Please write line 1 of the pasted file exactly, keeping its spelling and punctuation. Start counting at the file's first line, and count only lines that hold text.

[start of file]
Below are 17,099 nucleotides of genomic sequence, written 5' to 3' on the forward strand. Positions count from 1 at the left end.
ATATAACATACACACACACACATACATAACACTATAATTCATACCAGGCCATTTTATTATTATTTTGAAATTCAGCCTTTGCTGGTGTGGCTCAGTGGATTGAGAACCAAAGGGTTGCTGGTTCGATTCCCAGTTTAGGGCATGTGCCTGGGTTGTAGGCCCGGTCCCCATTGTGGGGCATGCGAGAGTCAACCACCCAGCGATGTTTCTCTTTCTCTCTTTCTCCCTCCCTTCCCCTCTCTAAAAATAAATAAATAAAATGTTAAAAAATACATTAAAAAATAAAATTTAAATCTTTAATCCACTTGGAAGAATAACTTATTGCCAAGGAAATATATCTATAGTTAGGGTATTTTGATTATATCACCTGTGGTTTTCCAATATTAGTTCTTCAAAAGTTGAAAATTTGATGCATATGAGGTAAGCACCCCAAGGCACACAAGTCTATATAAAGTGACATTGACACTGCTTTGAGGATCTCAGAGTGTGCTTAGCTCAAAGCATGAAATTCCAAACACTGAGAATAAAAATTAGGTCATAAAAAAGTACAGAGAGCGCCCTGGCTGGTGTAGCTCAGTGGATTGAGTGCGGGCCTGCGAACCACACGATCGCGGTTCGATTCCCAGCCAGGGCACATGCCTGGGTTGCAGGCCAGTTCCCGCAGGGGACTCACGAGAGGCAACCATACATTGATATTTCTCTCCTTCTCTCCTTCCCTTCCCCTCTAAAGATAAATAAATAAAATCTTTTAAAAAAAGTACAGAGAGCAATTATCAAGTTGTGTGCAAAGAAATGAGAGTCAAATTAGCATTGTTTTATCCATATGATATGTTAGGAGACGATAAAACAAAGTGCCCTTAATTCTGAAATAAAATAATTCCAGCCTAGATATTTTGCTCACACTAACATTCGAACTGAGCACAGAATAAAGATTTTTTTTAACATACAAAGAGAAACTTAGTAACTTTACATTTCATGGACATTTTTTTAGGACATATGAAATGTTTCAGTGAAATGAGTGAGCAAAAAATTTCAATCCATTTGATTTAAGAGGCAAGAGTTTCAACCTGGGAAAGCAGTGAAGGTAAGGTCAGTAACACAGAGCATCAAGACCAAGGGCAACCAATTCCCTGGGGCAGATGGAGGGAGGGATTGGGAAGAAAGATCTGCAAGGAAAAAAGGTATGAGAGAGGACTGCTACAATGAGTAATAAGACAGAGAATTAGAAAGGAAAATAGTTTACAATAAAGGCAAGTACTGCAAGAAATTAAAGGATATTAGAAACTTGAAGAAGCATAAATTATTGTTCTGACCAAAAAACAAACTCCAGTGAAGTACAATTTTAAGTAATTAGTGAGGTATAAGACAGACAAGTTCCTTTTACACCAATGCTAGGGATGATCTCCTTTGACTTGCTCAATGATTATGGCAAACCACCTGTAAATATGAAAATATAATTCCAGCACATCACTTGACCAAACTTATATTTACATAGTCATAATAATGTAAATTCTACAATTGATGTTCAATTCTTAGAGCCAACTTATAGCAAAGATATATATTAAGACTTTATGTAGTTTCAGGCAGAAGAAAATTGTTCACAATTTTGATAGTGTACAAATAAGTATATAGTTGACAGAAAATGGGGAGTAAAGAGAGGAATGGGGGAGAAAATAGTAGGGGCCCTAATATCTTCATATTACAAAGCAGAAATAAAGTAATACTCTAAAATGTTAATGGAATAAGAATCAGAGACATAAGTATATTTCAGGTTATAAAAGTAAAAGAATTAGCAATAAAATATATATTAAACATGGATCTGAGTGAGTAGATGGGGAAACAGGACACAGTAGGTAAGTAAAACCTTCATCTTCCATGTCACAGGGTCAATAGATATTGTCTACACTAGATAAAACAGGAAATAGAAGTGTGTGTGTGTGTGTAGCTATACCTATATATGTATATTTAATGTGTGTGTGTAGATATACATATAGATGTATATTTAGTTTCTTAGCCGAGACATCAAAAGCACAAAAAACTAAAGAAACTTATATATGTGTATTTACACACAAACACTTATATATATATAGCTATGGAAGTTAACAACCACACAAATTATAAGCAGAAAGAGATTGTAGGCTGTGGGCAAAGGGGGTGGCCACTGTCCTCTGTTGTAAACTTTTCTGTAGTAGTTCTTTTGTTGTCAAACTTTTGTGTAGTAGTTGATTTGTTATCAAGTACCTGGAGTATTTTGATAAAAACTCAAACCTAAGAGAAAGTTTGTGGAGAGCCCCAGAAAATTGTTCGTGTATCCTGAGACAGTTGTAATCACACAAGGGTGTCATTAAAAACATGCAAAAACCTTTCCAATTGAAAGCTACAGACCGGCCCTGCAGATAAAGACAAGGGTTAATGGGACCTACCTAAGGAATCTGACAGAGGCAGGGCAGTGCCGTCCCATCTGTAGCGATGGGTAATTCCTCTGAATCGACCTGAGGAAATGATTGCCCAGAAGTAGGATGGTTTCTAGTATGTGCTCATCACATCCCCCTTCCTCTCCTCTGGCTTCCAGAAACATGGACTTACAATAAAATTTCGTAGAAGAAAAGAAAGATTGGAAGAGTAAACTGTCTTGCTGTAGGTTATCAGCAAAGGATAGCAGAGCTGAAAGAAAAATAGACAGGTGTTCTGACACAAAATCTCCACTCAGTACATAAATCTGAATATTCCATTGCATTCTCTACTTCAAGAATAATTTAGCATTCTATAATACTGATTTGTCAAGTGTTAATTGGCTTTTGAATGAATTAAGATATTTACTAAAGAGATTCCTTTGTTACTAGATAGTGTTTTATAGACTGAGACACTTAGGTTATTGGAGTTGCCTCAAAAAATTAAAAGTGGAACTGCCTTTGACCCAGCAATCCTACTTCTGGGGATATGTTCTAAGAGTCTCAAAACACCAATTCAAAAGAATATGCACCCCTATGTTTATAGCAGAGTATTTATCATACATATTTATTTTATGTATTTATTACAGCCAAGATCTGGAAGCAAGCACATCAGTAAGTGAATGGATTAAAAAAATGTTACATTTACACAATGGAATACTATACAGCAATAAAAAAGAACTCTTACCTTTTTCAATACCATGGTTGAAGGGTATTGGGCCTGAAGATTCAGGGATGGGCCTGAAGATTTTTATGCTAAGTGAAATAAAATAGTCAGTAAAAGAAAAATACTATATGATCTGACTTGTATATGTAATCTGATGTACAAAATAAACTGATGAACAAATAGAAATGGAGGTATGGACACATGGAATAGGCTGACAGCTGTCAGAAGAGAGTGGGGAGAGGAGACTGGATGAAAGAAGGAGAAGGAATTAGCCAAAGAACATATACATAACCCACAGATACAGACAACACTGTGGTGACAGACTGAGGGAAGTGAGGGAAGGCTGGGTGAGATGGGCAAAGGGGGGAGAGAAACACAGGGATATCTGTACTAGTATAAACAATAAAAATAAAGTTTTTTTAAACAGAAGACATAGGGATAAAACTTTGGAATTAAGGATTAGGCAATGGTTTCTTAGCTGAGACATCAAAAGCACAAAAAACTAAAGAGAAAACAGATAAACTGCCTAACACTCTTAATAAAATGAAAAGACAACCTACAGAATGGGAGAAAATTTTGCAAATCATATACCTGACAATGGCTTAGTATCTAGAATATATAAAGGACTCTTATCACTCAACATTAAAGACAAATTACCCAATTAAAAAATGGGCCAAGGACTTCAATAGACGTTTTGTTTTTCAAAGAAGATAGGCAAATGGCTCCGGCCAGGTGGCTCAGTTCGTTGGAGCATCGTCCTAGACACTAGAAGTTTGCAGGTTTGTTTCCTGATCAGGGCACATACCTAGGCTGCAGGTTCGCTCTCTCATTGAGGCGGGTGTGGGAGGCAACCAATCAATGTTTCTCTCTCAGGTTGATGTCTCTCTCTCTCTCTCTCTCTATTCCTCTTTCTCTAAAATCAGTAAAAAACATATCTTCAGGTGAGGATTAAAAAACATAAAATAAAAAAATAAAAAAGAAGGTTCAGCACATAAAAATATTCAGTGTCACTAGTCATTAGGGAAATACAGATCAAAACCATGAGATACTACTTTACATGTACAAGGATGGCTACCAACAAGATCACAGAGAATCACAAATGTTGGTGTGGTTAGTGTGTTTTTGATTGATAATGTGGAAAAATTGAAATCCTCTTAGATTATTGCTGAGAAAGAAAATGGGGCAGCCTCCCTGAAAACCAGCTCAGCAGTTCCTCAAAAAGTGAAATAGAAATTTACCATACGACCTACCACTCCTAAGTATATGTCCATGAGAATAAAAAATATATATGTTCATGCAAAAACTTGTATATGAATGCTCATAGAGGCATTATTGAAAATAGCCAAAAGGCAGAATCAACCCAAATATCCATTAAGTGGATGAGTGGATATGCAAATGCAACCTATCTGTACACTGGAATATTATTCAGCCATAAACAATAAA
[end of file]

Below are 17,099 nucleotides of genomic sequence, written 5' to 3' on the forward strand. Positions count from 1 at the left end.